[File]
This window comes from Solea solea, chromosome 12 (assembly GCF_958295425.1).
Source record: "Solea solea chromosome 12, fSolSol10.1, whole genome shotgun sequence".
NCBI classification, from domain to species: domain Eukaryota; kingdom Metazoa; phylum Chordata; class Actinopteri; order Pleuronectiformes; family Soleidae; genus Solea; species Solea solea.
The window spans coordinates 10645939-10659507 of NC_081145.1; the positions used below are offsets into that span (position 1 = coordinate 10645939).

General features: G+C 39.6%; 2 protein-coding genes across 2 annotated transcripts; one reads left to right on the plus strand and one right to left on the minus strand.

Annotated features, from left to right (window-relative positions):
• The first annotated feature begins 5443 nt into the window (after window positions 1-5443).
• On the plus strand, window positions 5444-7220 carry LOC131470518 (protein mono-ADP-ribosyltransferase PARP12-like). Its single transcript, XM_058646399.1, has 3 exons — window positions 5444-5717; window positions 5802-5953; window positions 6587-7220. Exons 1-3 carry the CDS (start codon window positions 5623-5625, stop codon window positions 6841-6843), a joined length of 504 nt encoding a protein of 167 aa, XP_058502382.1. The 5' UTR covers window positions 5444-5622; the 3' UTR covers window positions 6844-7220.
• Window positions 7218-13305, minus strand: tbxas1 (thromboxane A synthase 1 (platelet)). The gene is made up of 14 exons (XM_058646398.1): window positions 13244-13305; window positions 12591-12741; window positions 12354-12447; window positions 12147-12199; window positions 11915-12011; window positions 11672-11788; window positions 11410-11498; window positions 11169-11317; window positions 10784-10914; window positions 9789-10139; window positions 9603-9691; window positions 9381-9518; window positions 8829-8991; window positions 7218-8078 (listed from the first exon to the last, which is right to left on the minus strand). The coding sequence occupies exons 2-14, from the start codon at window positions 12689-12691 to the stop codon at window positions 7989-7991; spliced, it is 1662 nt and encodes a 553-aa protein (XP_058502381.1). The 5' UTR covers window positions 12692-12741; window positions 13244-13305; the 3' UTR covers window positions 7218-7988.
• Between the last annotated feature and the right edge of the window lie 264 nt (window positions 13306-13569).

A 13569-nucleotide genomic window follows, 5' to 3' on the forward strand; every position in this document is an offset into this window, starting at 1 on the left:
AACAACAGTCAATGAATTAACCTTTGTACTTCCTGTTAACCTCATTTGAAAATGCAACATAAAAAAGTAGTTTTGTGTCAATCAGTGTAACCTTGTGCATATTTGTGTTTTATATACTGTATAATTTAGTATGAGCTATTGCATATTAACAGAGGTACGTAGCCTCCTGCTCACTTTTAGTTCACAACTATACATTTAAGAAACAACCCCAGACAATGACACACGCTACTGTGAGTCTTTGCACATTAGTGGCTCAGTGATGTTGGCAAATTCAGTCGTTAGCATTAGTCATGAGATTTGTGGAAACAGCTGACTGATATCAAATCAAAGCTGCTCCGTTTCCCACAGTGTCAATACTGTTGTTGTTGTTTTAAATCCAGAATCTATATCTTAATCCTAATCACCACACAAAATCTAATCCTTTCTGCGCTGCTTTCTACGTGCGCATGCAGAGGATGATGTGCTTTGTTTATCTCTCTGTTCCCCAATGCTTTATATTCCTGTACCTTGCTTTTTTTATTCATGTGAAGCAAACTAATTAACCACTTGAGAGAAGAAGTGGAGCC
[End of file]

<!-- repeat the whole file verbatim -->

This window comes from Solea solea, chromosome 12 (assembly GCF_958295425.1).
Source record: "Solea solea chromosome 12, fSolSol10.1, whole genome shotgun sequence".
NCBI classification, from domain to species: domain Eukaryota; kingdom Metazoa; phylum Chordata; class Actinopteri; order Pleuronectiformes; family Soleidae; genus Solea; species Solea solea.
The window spans coordinates 10645939-10659507 of NC_081145.1; the positions used below are offsets into that span (position 1 = coordinate 10645939).

General features: G+C 39.6%; 2 protein-coding genes across 2 annotated transcripts; one reads left to right on the plus strand and one right to left on the minus strand.

Annotated features, from left to right (window-relative positions):
• The first annotated feature begins 5443 nt into the window (after window positions 1-5443).
• On the plus strand, window positions 5444-7220 carry LOC131470518 (protein mono-ADP-ribosyltransferase PARP12-like). Its single transcript, XM_058646399.1, has 3 exons — window positions 5444-5717; window positions 5802-5953; window positions 6587-7220. Exons 1-3 carry the CDS (start codon window positions 5623-5625, stop codon window positions 6841-6843), a joined length of 504 nt encoding a protein of 167 aa, XP_058502382.1. The 5' UTR covers window positions 5444-5622; the 3' UTR covers window positions 6844-7220.
• Window positions 7218-13305, minus strand: tbxas1 (thromboxane A synthase 1 (platelet)). The gene is made up of 14 exons (XM_058646398.1): window positions 13244-13305; window positions 12591-12741; window positions 12354-12447; window positions 12147-12199; window positions 11915-12011; window positions 11672-11788; window positions 11410-11498; window positions 11169-11317; window positions 10784-10914; window positions 9789-10139; window positions 9603-9691; window positions 9381-9518; window positions 8829-8991; window positions 7218-8078 (listed from the first exon to the last, which is right to left on the minus strand). The coding sequence occupies exons 2-14, from the start codon at window positions 12689-12691 to the stop codon at window positions 7989-7991; spliced, it is 1662 nt and encodes a 553-aa protein (XP_058502381.1). The 5' UTR covers window positions 12692-12741; window positions 13244-13305; the 3' UTR covers window positions 7218-7988.
• Between the last annotated feature and the right edge of the window lie 264 nt (window positions 13306-13569).

A 13569-nucleotide genomic window follows, 5' to 3' on the forward strand; every position in this document is an offset into this window, starting at 1 on the left:
AACAACAGTCAATGAATTAACCTTTGTACTTCCTGTTAACCTCATTTGAAAATGCAACATAAAAAAGTAGTTTTGTGTCAATCAGTGTAACCTTGTGCATATTTGTGTTTTATATACTGTATAATTTAGTATGAGCTATTGCATATTAACAGAGGTACGTAGCCTCCTGCTCACTTTTAGTTCACAACTATACATTTAAGAAACAACCCCAGACAATGACACACGCTACTGTGAGTCTTTGCACATTAGTGGCTCAGTGATGTTGGCAAATTCAGTCGTTAGCATTAGTCATGAGATTTGTGGAAACAGCTGACTGATATCAAATCAAAGCTGCTCCGTTTCCCACAGTGTCAATACTGTTGTTGTTGTTTTAAATCCAGAATCTATATCTTAATCCTAATCACCACACAAAATCTAATCCTTTCTGCGCTGCTTTCTACGTGCGCATGCAGAGGATGATGTGCTTTGTTTATCTCTCTGTTCCCCAATGCTTTATATTCCTGTACCTTGCTTTTTTTATTCATGTGAAGCAAACTAATTAACCACTTGAGAGAAGAAGTGGAGCC